What is DNA Fingerprinting?
DNA fingerprinting is also known as DNA profiling is a process to determine an individual identity from a sample of DNA by looking at unique patterns in their DNA.
DNA fingerprinting is a forensic technique used for criminal investigation. It is also used in paternity testing in case of disputes. DNA fingerprinting is mostly used in medical research for the diagnosis of inherited diseases.
Some important facts about DNA fingerprinting
- The Human genome contains approx 3 billion base pairs.
- DNA fingerprinting was by invented by Sir, Alec Jeffreys in 1984.
- Pretty much every cell in our body contains our DNA
- On average, about 99.9% of the base sequence among human beings are the same.
- The remaining 0.1% of the base sequence is non-coding and unique among human beings. That’s makes possible to distinguish one individual from another, unless they are an identical twin.
- DNA fingerprinting uses a repetitive sequence that is variably known as Variable number tandem repeats (VNTRs).
- In specific short tandem repeats (STRs) is known as microsatellites. Microsatellites are short sequence contains 10-60 base pairs long of repetitive DNA.
- In India DNA fingerprinting was first started by Dr VK Kashyap and Dr Lalji Singh. Lalji Singh is popularly known as the ” Father of Indian DNA fingerprinting”.
How is DNA fingerprinting used to identify a criminal?
A DNA profile can produce by Traditional techniques as well as modern-day techniques.
Let’s discuss it one by one.
DNA profile produced by Traditional Techniques
Step-1. Extract DNA from Sample
DNA is extracted from a sample such as blood, Saliva.
Step-2. Break DNA into Small fragments
Extracted DNA is further cut into small fragments by using the Restriction endonuclease enzyme. Restriction endonuclease is also known as molecular scissors. Restriction endonuclease enzymes cut DNA at their specific site (Pallandrom sequence).
An example of a palindrome sequence is
5/–G A A T T C–3/
3/–C T T A A G–5/
Step-3. Separating the DNA fragments.
DNA fragments run on agarose gel electrophoresis to separate DNA from small fragments. DNA has a negative charge due to the negative charge of its phosphate components because of negative charge moves towards a positive charge on a gel plate. Low molecular weight DNA moves faster. After that, the gel is observed under the ultraviolet chamber. In-gel there is a chemical dye used called “Ethidium bromide” which sticks with DNA fragments that make the DNA bands is visible under ultraviolet light.
Step-4. Transferring DNA onto Nitrocellulose paper.
The gel separated DNA fragments were further transferred to white nitrocellulose paper. The nitrocellulose paper now carries an exact replica of the DNA on the gel known as Southern blotting.
Step -5. Adding Radioactive probe.
The probes are small fragments of DNA labelled with radioactive phosphorus. The probes are only attached to the DNA that is complementary.
Step-6. Setting up X-ray film
In a dark room, nitrocellulose paper is placed against a piece of x-ray film. The x-ray film recorded the pattern of radioactivity on the paper. when x-ray film is exposed to radioactive a pattern of more than 30 dark bands appear on the film where the labelled DNA. This pattern is DNA fingerprinting. Therefore, to compare sample DNA fingerprint with suspect sample all the suspect’s samples run side by side on the same gel electrophoresis.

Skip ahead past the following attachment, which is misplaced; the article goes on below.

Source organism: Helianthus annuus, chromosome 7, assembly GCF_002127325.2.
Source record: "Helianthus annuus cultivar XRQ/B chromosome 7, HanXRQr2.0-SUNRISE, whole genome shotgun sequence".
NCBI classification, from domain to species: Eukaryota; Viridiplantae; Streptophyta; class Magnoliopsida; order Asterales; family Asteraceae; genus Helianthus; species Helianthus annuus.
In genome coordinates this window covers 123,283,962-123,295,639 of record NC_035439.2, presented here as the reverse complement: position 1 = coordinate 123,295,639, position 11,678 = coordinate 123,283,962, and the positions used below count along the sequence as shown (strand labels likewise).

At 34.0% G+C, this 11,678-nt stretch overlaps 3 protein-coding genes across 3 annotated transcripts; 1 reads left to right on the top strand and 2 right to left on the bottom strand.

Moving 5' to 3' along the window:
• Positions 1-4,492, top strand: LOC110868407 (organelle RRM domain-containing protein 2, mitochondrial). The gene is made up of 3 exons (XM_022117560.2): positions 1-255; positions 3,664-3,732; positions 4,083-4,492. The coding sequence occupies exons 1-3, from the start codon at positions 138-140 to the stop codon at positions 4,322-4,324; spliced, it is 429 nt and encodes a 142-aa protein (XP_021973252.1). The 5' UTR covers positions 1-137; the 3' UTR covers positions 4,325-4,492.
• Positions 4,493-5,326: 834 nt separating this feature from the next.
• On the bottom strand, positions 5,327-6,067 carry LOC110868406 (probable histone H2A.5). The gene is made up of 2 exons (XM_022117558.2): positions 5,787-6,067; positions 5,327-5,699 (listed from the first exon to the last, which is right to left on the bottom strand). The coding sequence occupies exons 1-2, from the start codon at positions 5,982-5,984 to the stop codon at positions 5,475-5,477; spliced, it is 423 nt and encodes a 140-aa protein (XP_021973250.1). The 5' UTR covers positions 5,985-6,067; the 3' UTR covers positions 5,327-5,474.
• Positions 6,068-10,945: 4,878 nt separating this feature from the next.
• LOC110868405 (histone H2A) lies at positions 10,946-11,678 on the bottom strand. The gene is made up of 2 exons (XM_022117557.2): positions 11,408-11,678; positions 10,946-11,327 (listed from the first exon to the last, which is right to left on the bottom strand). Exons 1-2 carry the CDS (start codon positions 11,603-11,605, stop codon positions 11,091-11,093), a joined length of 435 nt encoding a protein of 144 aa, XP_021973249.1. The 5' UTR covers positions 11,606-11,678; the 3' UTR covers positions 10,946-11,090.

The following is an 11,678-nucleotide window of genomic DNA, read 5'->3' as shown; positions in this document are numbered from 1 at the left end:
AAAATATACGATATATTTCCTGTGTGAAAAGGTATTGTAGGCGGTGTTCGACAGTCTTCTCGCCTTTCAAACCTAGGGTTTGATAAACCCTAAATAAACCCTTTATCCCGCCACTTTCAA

DNA profile produced by Modern-day techniques:
We have to take DNA samples from a crime scene that are usually degraded because of a number of reasons. such as environmental exposures are a usually common cause. sometimes an only a tiny amount of samples can be found in a crime scene such as a hair sample. A very small amount of DNA is present in one hair sample. It is almost impossible to DNA profiling accurately with a small amount of DNA. With the invention of Modern-day Polymerase chain reaction (PCR), all the cases can solve accurately in modern-day DNA Profile techniques. Let’s discuss the modern-day techniques of DNA profile step by step-
Step-1. Extraction of DNA
DNA is extracted from a biological sample that is taken from a crime scene. In modern-day techniques, it only requires a tiny amount of someone’s DNA to produce accurate results. Samples including blood, saliva, hair.
Step-2. Polymerase Chain Reaction (PCR)
The modern-day techniques of DNA fingerprinting method, do not use restriction enzyme cut DNA. Instead, it uses PCR. PCR is an automated process that generates lots of the same copies of the DNA sequence. It only requires a tiny amount of DNA sample, even it can make copies of DNA that are partially degraded.
In PCR small sequence of DNA is called primer. Primer bind to the complementary sequence of the DNA of interest.
The primer for each short tandem repeats (STR) is labelled with a specific coloured fluorescent tag. This makes it easier to identify and record the STR sequence after PCR.
Once enough copies of the sequence are produced by PCR, electrophoresis is used to separate the DNA according to its size.
Each fragment of DNA sequence passes by a laser which causes the fragments with a fluorescent tag to glow with a specific colour. The output is displayed as a series of coloured peaks ( As shown in the figure below).
Therefore, a match made between the crime scene DNA profile and an individual profile identifies a possible suspect.
To make more clear about DNA fingerprinting Steps watch this animation link below